Academic journal article Journal of Counseling and Development : JCD

Psychosocial Symptoms and Poor Insight as Predictors of Homicidality among Clients with Psychosis: Implications for Counseling Practice and Research

Academic journal article Journal of Counseling and Development : JCD

Psychosocial Symptoms and Poor Insight as Predictors of Homicidality among Clients with Psychosis: Implications for Counseling Practice and Research

Article excerpt

Psychosis is found in almost every culture (World Health Organization, 1995); in the United States, the lifetime prevalence rate for psychotic disorders is approximately 2% of the general population (American Psychiatric Association [APA], 2000). The most common types of psychosis (e.g., schizophrenia, schizoaffective disorder, delusional disorder) are usually long-term, pervasive, and costly to society (APA, 1997). Psychotic symptoms (e.g., hallucinations, delusions, cognitive impairments) are among the most confusing and distressing of those experienced by persons with mental disorders. These disorganizing and frightening symptoms can lead to heightened anxiety and suspiciousness in clients, often resulting in changes to the individual's social life (e.g., social withdrawal) and physical health (e.g., reduced self-care skills; Schwartz, 2001). In many respects, the primary psychological conflicts in clients with psychosis are literally existential (i.e., existence vs. psychological obliteration, safety vs. terror; Laing, 1965). Psychosocial difficulties usually lead to the development of ideas of reference (i.e., attributing personal and unusual meaning to external events that may not have a direct connection with one's self), paranoia, and distrust of others (APA, 2000). In addition, psychotic experiences often evolve into considerable distress, feelings of vulnerability, and anger toward others for "causing" or "inflicting" pain on oneself. In this respect, it has been reported that one of the most common psychological defenses used by clients with psychosis is projection (McWilliams, 1994). That is, because many clients with psychosis lack a firm boundary between themselves and the external world, they misunderstand internal experiences and attribute them to or project them onto others. In its extreme form, especially when coupled with paranoia, anger, and resentment, this scenario can lead to homicidality.

For decades the popular media have shown a fascination with homicidality and its correlation with mental illness. Individuals with psychotic disorders are often portrayed as "insane" and unpredictable, and research has demonstrated that laypersons who lack accurate information about psychosis tend to misunderstand these clients and overemphasize their risk of dangerousness (Penn, Kommana, Mansfield, & Link, 1999). In fact, early researchers attempted to dispel many of the stereotypes about psychosis by reporting that persons with schizophrenia are infrequently involved in violent crimes (Guze, Woodruff, & Clayton, 1974). For example, in one research study, Monahan and Steadman (1983) reported that when demographic factors (e.g., age, sex, socioeconomic status) were controlled, the association between violence and psychosis largely disappeared. In similar studies, several other researchers have asserted that psychosis is not predictive of violence toward others (Soliman & Reza, 2001); that much of the debate about crime and mental illness is highly influenced by a few well-publicized homicides (Wessely & Castle, 1998); and, contrary to media stereotypes, that clients with schizophrenia are more apt to be victims than perpetrators of crimes. For example, the National Institute of Mental Health (2006) stated that "most individuals with schizophrenia are not violent; more typically, they are withdrawn and prefer to be left alone" (p. 9).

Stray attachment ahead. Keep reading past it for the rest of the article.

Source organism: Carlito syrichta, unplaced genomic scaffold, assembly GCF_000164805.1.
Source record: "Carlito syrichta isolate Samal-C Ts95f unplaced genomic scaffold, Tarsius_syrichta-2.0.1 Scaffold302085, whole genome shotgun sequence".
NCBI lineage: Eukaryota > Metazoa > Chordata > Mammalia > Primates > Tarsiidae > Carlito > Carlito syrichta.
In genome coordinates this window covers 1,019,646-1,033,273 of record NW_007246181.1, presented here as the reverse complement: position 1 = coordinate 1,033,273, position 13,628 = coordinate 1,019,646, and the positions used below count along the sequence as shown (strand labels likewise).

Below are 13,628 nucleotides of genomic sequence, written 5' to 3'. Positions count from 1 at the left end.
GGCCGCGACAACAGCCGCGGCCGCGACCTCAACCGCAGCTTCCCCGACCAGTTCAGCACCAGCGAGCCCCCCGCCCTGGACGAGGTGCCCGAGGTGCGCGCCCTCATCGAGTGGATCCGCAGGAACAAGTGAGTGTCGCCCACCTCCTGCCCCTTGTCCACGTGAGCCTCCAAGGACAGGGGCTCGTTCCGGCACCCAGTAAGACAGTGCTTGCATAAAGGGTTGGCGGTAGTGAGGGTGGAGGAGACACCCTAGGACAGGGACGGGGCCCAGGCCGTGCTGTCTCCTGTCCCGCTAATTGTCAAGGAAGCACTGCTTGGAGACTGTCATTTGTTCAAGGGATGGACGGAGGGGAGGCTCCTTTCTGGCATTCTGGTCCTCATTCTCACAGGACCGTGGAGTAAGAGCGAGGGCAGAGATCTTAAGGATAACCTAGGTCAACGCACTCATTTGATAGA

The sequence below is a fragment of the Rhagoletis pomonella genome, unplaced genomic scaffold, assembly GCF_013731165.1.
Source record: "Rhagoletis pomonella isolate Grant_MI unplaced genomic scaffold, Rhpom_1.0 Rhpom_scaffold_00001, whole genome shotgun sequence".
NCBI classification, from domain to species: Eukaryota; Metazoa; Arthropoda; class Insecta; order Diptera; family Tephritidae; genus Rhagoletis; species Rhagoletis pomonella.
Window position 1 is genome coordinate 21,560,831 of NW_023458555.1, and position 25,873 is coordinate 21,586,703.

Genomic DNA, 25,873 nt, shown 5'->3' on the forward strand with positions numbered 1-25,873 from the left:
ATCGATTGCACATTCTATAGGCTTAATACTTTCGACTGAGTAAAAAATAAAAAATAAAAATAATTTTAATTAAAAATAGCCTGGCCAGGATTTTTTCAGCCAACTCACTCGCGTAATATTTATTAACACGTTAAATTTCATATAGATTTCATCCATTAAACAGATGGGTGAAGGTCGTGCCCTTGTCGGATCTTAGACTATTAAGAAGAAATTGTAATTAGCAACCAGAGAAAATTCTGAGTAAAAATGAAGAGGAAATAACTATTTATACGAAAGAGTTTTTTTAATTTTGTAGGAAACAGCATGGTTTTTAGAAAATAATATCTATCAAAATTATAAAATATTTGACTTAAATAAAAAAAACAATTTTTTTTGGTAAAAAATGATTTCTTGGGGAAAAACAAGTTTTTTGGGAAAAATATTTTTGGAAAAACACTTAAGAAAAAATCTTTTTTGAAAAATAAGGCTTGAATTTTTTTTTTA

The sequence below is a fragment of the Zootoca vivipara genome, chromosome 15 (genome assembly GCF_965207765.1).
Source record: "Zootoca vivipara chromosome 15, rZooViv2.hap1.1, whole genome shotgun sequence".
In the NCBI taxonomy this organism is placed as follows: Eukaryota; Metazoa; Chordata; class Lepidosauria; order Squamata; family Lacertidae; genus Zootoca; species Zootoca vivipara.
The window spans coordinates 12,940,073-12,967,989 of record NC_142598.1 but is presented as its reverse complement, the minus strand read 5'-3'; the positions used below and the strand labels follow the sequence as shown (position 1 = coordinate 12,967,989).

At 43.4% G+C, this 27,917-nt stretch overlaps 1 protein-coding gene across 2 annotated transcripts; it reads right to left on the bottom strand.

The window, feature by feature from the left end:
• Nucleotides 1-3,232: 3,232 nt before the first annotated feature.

However, assertions such as those just described have resulted in a great deal of debate during the past decade about the link between aggression and psychosis. Junginger (1996) explained that there is ample empirical evidence linking homicidality with psychosis. He stated that recently accumulated research in this area "has caused even influential skeptics such as Monahan (1992) to re-evaluate their position that mental illness is unrelated to violence" (Junginger, 1996, p. 92). Although contradictory evidence does exist, the majority of contemporary research now demonstrates that clients with more severe psychopathology (Nolan, Volavka, Mohr, & Czobor, 1999), and especially those with active psychosis (Hodgins, 1993; Link, Callen, & Andrews, 1992; Monahan, 1992), are at greater risk to become aggressive and violent than the general population. …

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